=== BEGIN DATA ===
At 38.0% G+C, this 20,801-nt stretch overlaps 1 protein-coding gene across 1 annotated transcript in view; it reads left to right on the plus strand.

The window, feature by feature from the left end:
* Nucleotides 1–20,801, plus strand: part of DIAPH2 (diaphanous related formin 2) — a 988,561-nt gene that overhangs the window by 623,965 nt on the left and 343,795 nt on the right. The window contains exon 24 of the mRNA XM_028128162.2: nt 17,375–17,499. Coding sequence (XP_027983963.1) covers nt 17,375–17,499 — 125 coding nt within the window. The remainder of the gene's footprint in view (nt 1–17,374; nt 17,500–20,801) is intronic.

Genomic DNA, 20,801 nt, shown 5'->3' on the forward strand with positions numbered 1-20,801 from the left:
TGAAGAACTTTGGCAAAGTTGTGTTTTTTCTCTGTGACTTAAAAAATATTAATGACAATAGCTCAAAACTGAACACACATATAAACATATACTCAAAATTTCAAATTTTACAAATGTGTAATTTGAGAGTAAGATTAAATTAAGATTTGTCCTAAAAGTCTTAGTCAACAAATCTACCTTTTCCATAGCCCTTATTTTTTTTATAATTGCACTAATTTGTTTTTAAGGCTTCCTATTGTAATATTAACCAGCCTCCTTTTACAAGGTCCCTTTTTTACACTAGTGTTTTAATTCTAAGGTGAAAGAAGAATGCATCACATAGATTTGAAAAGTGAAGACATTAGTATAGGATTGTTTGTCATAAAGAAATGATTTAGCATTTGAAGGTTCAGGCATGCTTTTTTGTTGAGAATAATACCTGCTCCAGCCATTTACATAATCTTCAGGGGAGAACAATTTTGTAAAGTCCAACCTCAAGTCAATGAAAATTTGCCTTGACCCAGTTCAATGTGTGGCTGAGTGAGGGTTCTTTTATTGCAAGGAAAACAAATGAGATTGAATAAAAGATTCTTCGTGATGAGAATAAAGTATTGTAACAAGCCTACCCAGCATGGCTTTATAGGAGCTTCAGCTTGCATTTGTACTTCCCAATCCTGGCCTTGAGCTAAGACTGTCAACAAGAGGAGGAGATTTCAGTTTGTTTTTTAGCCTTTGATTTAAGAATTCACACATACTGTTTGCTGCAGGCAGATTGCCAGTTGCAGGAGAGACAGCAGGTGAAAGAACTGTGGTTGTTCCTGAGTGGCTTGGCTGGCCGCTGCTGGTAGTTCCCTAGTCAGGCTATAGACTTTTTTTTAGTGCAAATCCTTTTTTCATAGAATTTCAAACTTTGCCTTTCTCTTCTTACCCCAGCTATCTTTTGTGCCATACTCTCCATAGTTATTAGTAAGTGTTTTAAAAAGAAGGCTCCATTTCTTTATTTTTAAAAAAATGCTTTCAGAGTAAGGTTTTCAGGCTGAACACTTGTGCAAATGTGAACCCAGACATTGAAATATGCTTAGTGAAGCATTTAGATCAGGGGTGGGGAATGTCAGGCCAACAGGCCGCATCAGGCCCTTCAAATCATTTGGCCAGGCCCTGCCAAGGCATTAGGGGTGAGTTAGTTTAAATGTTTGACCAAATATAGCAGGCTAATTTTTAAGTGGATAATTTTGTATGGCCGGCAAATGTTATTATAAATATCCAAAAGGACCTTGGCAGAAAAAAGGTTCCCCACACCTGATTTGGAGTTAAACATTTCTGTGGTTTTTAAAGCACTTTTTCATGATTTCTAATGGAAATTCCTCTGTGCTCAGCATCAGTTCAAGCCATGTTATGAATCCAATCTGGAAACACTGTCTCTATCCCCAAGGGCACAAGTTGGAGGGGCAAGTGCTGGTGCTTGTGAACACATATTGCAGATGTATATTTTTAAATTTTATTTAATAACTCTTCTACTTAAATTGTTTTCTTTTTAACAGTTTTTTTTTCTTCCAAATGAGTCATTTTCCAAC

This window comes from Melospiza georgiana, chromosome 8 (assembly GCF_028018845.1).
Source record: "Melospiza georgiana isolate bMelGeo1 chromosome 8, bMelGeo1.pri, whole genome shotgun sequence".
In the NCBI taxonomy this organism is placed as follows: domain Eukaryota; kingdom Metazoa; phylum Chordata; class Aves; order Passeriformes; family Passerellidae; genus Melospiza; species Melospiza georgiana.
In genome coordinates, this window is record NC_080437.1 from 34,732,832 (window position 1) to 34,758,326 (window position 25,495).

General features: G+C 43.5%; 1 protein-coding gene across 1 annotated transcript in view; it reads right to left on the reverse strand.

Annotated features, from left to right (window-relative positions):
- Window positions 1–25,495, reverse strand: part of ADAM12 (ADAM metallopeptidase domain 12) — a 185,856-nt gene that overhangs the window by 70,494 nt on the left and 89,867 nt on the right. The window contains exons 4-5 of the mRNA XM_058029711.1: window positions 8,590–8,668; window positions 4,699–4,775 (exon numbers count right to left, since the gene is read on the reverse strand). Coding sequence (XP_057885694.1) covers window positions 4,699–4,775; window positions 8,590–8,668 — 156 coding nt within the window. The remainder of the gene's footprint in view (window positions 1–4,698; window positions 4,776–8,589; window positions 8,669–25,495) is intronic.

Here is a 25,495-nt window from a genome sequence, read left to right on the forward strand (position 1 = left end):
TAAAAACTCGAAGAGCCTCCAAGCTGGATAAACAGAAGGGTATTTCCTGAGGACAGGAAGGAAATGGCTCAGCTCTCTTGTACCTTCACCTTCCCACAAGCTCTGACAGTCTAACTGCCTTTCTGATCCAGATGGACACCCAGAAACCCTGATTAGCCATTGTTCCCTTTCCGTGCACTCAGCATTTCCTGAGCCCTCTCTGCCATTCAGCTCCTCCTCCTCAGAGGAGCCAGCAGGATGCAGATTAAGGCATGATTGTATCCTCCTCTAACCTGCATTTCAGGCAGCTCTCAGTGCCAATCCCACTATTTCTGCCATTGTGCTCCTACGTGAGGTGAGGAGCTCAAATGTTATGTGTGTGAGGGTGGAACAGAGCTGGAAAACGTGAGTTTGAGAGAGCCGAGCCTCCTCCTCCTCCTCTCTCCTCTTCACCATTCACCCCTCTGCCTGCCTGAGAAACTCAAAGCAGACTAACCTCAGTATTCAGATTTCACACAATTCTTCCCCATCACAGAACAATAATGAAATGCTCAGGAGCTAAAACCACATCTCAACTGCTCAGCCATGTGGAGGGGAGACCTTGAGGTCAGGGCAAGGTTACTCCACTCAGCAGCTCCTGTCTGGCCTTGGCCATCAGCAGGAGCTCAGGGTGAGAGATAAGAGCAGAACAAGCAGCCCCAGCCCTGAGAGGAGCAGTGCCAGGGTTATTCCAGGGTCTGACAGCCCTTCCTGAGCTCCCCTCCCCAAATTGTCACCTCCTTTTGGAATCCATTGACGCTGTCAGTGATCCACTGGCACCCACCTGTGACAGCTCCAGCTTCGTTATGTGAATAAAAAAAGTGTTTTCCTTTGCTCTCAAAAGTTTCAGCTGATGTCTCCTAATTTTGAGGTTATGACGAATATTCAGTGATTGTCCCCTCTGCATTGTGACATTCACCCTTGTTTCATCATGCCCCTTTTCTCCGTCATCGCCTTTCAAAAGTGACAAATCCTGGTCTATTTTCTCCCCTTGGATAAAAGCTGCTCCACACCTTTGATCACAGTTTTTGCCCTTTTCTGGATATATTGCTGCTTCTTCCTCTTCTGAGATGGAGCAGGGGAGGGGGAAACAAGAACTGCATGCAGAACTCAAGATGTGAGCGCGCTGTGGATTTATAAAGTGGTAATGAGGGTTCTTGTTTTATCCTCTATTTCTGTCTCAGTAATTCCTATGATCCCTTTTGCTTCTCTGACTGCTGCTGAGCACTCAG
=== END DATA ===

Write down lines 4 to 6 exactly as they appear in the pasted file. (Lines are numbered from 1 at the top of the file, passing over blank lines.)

Genomic DNA, 20,801 nt, shown 5'->3' on the forward strand with positions numbered 1-20,801 from the left:
TGAAGAACTTTGGCAAAGTTGTGTTTTTTCTCTGTGACTTAAAAAATATTAATGACAATAGCTCAAAACTGAACACACATATAAACATATACTCAAAATTTCAAATTTTACAAATGTGTAATTTGAGAGTAAGATTAAATTAAGATTTGTCCTAAAAGTCTTAGTCAACAAATCTACCTTTTCCATAGCCCTTATTTTTTTTATAATTGCACTAATTTGTTTTTAAGGCTTCCTATTGTAATATTAACCAGCCTCCTTTTACAAGGTCCCTTTTTTACACTAGTGTTTTAATTCTAAGGTGAAAGAAGAATGCATCACATAGATTTGAAAAGTGAAGACATTAGTATAGGATTGTTTGTCATAAAGAAATGATTTAGCATTTGAAGGTTCAGGCATGCTTTTTTGTTGAGAATAATACCTGCTCCAGCCATTTACATAATCTTCAGGGGAGAACAATTTTGTAAAGTCCAACCTCAAGTCAATGAAAATTTGCCTTGACCCAGTTCAATGTGTGGCTGAGTGAGGGTTCTTTTATTGCAAGGAAAACAAATGAGATTGAATAAAAGATTCTTCGTGATGAGAATAAAGTATTGTAACAAGCCTACCCAGCATGGCTTTATAGGAGCTTCAGCTTGCATTTGTACTTCCCAATCCTGGCCTTGAGCTAAGACTGTCAACAAGAGGAGGAGATTTCAGTTTGTTTTTTAGCCTTTGATTTAAGAATTCACACATACTGTTTGCTGCAGGCAGATTGCCAGTTGCAGGAGAGACAGCAGGTGAAAGAACTGTGGTTGTTCCTGAGTGGCTTGGCTGGCCGCTGCTGGTAGTTCCCTAGTCAGGCTATAGACTTTTTTTTAGTGCAAATCCTTTTTTCATAGAATTTCAAACTTTGCCTTTCTCTTCTTACCCCAGCTATCTTTTGTGCCATACTCTCCATAGTTATTAGTAAGTGTTTTAAAAAGAAGGCTCCATTTCTTTATTTTTAAAAAAATGCTTTCAGAGTAAGGTTTTCAGGCTGAACACTTGTGCAAATGTGAACCCAGACATTGAAATATGCTTAGTGAAGCATTTAGATCAGGGGTGGGGAATGTCAGGCCAACAGGCCGCATCAGGCCCTTCAAATCATTTGGCCAGGCCCTGCCAAGGCATTAGGGGTGAGTTAGTTTAAATGTTTGACCAAATATAGCAGGCTAATTTTTAAGTGGATAATTTTGTATGGCCGGCAAATGTTATTATAAATATCCAAAAGGACCTTGGCAGAAAAAAGGTTCCCCACACCTGATTTGGAGTTAAACATTTCTGTGGTTTTTAAAGCACTTTTTCATGATTTCTAATGGAAATTCCTCTGTGCTCAGCATCAGTTCAAGCCATGTTATGAATCCAATCTGGAAACACTGTCTCTATCCCCAAGGGCACAAGTTGGAGGGGCAAGTGCTGGTGCTTGTGAACACATATTGCAGATGTATATTTTTAAATTTTATTTAATAACTCTTCTACTTAAATTGTTTTCTTTTTAACAGTTTTTTTTTCTTCCAAATGAGTCATTTTCCAAC

This window comes from Melospiza georgiana, chromosome 8 (assembly GCF_028018845.1).